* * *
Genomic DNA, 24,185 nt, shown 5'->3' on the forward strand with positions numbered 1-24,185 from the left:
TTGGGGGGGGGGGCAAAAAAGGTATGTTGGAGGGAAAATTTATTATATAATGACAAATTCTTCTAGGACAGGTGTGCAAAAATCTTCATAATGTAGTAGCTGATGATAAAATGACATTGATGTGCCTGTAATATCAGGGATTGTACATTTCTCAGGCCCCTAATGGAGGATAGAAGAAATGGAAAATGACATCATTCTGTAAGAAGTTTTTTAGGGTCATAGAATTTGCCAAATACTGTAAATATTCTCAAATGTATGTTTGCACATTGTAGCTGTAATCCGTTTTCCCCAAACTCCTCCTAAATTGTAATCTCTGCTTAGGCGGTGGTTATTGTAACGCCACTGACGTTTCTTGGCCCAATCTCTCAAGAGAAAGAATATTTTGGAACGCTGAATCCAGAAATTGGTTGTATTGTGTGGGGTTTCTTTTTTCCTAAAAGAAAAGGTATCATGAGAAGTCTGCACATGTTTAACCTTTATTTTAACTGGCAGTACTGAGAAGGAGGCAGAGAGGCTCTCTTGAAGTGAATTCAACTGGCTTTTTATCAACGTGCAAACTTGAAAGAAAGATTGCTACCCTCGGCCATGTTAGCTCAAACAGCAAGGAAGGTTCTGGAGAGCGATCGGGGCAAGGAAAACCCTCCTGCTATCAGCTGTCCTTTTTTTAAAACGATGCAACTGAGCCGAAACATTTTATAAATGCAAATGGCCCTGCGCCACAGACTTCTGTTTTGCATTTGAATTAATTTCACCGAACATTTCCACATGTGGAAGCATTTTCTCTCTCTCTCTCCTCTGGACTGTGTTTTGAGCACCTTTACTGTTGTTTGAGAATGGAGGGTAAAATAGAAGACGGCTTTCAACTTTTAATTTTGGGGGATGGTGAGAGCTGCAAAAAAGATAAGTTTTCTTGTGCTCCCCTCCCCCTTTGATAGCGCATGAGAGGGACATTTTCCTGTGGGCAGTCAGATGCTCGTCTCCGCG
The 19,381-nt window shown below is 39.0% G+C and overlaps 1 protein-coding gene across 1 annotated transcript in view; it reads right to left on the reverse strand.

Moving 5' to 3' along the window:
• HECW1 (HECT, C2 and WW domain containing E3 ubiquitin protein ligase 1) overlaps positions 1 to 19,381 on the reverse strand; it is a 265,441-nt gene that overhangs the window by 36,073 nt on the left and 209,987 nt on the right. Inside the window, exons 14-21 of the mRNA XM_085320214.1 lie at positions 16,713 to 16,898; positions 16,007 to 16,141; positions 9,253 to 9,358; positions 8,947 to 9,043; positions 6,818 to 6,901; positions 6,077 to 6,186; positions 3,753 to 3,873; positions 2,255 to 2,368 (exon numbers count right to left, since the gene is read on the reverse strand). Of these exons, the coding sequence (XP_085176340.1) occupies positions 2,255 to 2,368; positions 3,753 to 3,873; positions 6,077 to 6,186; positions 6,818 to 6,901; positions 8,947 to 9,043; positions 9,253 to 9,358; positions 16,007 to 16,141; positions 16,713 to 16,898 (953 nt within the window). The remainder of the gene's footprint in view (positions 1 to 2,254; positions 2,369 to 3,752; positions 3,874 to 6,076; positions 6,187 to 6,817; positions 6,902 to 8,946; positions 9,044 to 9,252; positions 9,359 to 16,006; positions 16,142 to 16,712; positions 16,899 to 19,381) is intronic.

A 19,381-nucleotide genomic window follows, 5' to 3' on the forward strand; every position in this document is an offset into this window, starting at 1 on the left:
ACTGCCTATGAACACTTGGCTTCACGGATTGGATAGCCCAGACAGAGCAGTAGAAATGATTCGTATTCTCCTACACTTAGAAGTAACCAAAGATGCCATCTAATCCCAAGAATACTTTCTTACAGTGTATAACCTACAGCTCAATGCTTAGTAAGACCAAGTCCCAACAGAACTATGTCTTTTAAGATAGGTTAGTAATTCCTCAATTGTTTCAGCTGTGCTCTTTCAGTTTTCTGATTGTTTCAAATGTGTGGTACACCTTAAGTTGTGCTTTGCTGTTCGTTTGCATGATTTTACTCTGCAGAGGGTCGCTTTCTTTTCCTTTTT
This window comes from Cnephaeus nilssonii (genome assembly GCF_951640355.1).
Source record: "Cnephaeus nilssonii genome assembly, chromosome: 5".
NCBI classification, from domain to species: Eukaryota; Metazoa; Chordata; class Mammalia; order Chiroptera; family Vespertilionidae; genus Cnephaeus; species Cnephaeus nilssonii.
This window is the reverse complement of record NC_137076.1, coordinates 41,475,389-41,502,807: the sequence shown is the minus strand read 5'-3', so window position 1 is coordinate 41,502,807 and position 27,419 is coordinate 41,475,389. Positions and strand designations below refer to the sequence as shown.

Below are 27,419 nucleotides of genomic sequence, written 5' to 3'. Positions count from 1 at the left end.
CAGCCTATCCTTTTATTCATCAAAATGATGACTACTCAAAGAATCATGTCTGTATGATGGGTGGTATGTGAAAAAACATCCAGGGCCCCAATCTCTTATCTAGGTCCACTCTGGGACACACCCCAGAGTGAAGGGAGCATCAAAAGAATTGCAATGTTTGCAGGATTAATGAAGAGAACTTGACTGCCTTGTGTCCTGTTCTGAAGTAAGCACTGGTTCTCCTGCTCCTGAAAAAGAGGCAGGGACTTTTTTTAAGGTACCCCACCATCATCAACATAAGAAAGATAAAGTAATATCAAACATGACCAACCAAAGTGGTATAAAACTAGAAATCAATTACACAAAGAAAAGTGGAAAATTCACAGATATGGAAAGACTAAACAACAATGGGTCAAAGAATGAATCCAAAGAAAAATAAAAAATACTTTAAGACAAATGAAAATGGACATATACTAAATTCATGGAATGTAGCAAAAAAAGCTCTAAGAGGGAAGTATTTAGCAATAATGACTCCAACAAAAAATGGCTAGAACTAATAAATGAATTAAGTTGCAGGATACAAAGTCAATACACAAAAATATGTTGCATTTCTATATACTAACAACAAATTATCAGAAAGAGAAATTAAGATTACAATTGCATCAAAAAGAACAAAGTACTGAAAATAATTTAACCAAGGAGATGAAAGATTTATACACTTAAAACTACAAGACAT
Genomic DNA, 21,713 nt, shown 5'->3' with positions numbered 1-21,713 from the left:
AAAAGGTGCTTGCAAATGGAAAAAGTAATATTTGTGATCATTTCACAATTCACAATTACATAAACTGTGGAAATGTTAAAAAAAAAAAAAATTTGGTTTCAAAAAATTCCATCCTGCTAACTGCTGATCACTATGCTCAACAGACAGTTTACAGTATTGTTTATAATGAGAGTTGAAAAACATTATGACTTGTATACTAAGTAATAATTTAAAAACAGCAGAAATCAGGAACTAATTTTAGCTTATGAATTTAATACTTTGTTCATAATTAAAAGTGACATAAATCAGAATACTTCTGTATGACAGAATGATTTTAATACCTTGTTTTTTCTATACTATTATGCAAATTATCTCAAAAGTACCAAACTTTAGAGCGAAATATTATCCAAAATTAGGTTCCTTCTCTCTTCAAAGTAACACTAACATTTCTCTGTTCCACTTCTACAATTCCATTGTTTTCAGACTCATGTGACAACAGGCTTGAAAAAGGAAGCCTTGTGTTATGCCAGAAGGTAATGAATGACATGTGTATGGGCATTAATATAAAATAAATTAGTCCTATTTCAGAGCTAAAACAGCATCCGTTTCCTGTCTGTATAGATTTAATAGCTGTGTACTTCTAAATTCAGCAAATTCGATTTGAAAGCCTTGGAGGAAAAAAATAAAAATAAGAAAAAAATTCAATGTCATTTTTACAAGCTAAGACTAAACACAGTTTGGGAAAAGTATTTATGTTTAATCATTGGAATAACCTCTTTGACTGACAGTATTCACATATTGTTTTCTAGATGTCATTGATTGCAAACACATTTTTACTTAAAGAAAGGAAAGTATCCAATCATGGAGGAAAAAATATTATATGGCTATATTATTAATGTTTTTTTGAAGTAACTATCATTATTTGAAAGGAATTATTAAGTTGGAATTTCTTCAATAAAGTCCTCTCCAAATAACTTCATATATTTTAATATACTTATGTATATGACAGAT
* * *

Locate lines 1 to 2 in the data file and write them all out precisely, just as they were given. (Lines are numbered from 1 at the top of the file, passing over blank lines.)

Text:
Genomic DNA, 24,185 nt, shown 5'->3' on the forward strand with positions numbered 1-24,185 from the left:
TTGGGGGGGGGGGCAAAAAAGGTATGTTGGAGGGAAAATTTATTATATAATGACAAATTCTTCTAGGACAGGTGTGCAAAAATCTTCATAATGTAGTAGCTGATGATAAAATGACATTGATGTGCCTGTAATATCAGGGATTGTACATTTCTCAGGCCCCTAATGGAGGATAGAAGAAATGGAAAATGACATCATTCTGTAAGAAGTTTTTTAGGGTCATAGAATTTGCCAAATACTGTAAATATTCTCAAATGTATGTTTGCACATTGTAGCTGTAATCCGTTTTCCCCAAACTCCTCCTAAATTGTAATCTCTGCTTAGGCGGTGGTTATTGTAACGCCACTGACGTTTCTTGGCCCAATCTCTCAAGAGAAAGAATATTTTGGAACGCTGAATCCAGAAATTGGTTGTATTGTGTGGGGTTTCTTTTTTCCTAAAAGAAAAGGTATCATGAGAAGTCTGCACATGTTTAACCTTTATTTTAACTGGCAGTACTGAGAAGGAGGCAGAGAGGCTCTCTTGAAGTGAATTCAACTGGCTTTTTATCAACGTGCAAACTTGAAAGAAAGATTGCTACCCTCGGCCATGTTAGCTCAAACAGCAAGGAAGGTTCTGGAGAGCGATCGGGGCAAGGAAAACCCTCCTGCTATCAGCTGTCCTTTTTTTAAAACGATGCAACTGAGCCGAAACATTTTATAAATGCAAATGGCCCTGCGCCACAGACTTCTGTTTTGCATTTGAATTAATTTCACCGAACATTTCCACATGTGGAAGCATTTTCTCTCTCTCTCTCCTCTGGACTGTGTTTTGAGCACCTTTACTGTTGTTTGAGAATGGAGGGTAAAATAGAAGACGGCTTTCAACTTTTAATTTTGGGGGATGGTGAGAGCTGCAAAAAAGATAAGTTTTCTTGTGCTCCCCTCCCCCTTTGATAGCGCATGAGAGGGACATTTTCCTGTGGGCAGTCAGATGCTCGTCTCCGCG